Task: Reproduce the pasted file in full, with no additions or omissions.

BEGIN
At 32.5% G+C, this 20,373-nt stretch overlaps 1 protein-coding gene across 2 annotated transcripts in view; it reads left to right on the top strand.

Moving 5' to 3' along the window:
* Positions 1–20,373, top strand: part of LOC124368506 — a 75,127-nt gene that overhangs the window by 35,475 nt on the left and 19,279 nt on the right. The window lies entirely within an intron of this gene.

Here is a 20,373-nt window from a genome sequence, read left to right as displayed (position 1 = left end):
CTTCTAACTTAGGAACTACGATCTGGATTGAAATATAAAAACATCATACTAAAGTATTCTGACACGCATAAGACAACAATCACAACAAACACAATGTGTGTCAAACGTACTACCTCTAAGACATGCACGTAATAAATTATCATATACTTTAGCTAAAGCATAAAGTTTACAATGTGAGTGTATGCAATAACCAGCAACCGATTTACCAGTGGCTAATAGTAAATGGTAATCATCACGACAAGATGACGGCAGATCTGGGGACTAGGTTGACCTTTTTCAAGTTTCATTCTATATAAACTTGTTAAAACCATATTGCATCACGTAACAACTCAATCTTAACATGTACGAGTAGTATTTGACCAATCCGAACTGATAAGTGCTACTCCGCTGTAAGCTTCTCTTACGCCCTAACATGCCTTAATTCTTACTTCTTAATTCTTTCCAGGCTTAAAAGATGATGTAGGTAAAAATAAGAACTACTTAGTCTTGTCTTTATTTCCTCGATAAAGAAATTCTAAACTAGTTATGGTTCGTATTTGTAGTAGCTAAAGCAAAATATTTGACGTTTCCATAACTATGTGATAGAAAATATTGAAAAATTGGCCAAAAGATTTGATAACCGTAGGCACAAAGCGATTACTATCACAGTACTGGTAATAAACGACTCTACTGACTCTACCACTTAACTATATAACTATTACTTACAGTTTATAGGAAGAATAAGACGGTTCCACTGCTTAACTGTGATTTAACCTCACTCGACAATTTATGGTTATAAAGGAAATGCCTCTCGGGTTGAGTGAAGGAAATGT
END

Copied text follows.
At 32.5% G+C, this 20,373-nt stretch overlaps 1 protein-coding gene across 2 annotated transcripts in view; it reads left to right on the top strand.

Moving 5' to 3' along the window:
* Positions 1–20,373, top strand: part of LOC124368506 — a 75,127-nt gene that overhangs the window by 35,475 nt on the left and 19,279 nt on the right. The window lies entirely within an intron of this gene.

Here is a 20,373-nt window from a genome sequence, read left to right as displayed (position 1 = left end):
CTTCTAACTTAGGAACTACGATCTGGATTGAAATATAAAAACATCATACTAAAGTATTCTGACACGCATAAGACAACAATCACAACAAACACAATGTGTGTCAAACGTACTACCTCTAAGACATGCACGTAATAAATTATCATATACTTTAGCTAAAGCATAAAGTTTACAATGTGAGTGTATGCAATAACCAGCAACCGATTTACCAGTGGCTAATAGTAAATGGTAATCATCACGACAAGATGACGGCAGATCTGGGGACTAGGTTGACCTTTTTCAAGTTTCATTCTATATAAACTTGTTAAAACCATATTGCATCACGTAACAACTCAATCTTAACATGTACGAGTAGTATTTGACCAATCCGAACTGATAAGTGCTACTCCGCTGTAAGCTTCTCTTACGCCCTAACATGCCTTAATTCTTACTTCTTAATTCTTTCCAGGCTTAAAAGATGATGTAGGTAAAAATAAGAACTACTTAGTCTTGTCTTTATTTCCTCGATAAAGAAATTCTAAACTAGTTATGGTTCGTATTTGTAGTAGCTAAAGCAAAATATTTGACGTTTCCATAACTATGTGATAGAAAATATTGAAAAATTGGCCAAAAGATTTGATAACCGTAGGCACAAAGCGATTACTATCACAGTACTGGTAATAAACGACTCTACTGACTCTACCACTTAACTATATAACTATTACTTACAGTTTATAGGAAGAATAAGACGGTTCCACTGCTTAACTGTGATTTAACCTCACTCGACAATTTATGGTTATAAAGGAAATGCCTCTCGGGTTGAGTGAAGGAAATGT